8. I do not think it would always be safe to construe a Gujerati Will, made by a Mahomedan in this country, by the analogy of English decisions based on the Will made in the English language. Reading the Will of Mahomedbhai in the original, I am very clearly of opinion that he had no intention whatever to appoint Ludhabhai the guardian of the person of his infant son Ebrahim. Trevelyan, in his book on Minors, discussing the rights of a Mahomedan father to appoint by Will a guardian, at pages 70 and 71, enunciates the law with great clearness. He says: The father cannot by Will interfere with the rights which the mother or other female relations can during her lifetime assert against him, but apparently he can by Will appoint a guardian, who could exercise rights similar to those enjoyed by himself.
It does not appear that apart from a specific appointment as guardian, the father's executor can act as the guardian of the persons of the children, and so far as Shiahs are concerned there is authority that he has no such power as against the mother.
9. The authority, referred to here, is Baillie's Digest, part II, p. 95. Thus it appears that in Mahomedan law, the mere use of words in a Mohomedan's Will, from which an appointment could be spelt out by implication, is not sufficient to deprive the mother of infant children of the right she undoubtedly has to have the possession and custody of the persons of such children. There must be a specific appointment and it is perfectly clear that in Mahomodbhai's Will, there is no approach to anything like specific appointment of his brother, Ludhabhai, as the guardian of his minor son Ebrahim.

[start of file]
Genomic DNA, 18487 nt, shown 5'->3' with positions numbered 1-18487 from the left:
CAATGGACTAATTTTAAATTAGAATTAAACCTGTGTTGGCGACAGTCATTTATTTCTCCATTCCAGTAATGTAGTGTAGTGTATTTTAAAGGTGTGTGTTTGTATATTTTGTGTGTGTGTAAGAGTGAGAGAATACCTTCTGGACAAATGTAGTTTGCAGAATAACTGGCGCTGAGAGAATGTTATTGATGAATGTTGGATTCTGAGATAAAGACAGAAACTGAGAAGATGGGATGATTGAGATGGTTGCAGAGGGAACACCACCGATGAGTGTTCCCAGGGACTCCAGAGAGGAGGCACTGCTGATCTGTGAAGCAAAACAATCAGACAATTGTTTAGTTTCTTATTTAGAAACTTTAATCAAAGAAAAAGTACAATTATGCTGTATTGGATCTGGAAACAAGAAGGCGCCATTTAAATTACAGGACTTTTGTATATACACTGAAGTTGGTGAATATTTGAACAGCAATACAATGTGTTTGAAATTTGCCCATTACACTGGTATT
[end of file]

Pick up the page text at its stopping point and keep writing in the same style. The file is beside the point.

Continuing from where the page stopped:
10. It is a very interesting question whether a Mahomedan could, by his Will, deprive his widow of the custody of her infant children by appointing by his Will some one else as their guardian without any just cause and whether an arbitrary and capricious direction in the Will, depriving the mother of the custody of her infant children, would be enforced by our Courts. The question, however, does not arise in this application. The mother is clearly entitled to the custody of her minor children on the death of their father. In this matter it is to be taken as proved that there is nothing to disentitle her to the custody of her minor son, if in law she is found entitled to such custody. I hold that Ludhabhai is not appointed specifically the guardian of the person of the infant under his brother's Will and that he is not entitled to resist the mother's claim to the custody of her infant son.
11. Under the circumstances, I direct that the minor Ebrahim should be delivered over to the custody of his mother the petitioner Sherbanoo.
12. The attitude adopted by the respondents was most correct and proper. Ajbai took no part whatever at the argument of the rule, beyond formally appearing by the same counsel who appeared for Ludhabhai. The respondent Ludhabhai was bound to appear and place before the Court the fact that there was the Will and there were certain directions in the said Will. I order that the costs of the respondents as well as those of the petitioner be paid out of the estate of the deceased, Mahomedbhai Hassam. Costs of all parties to be taxed as between attorney and client.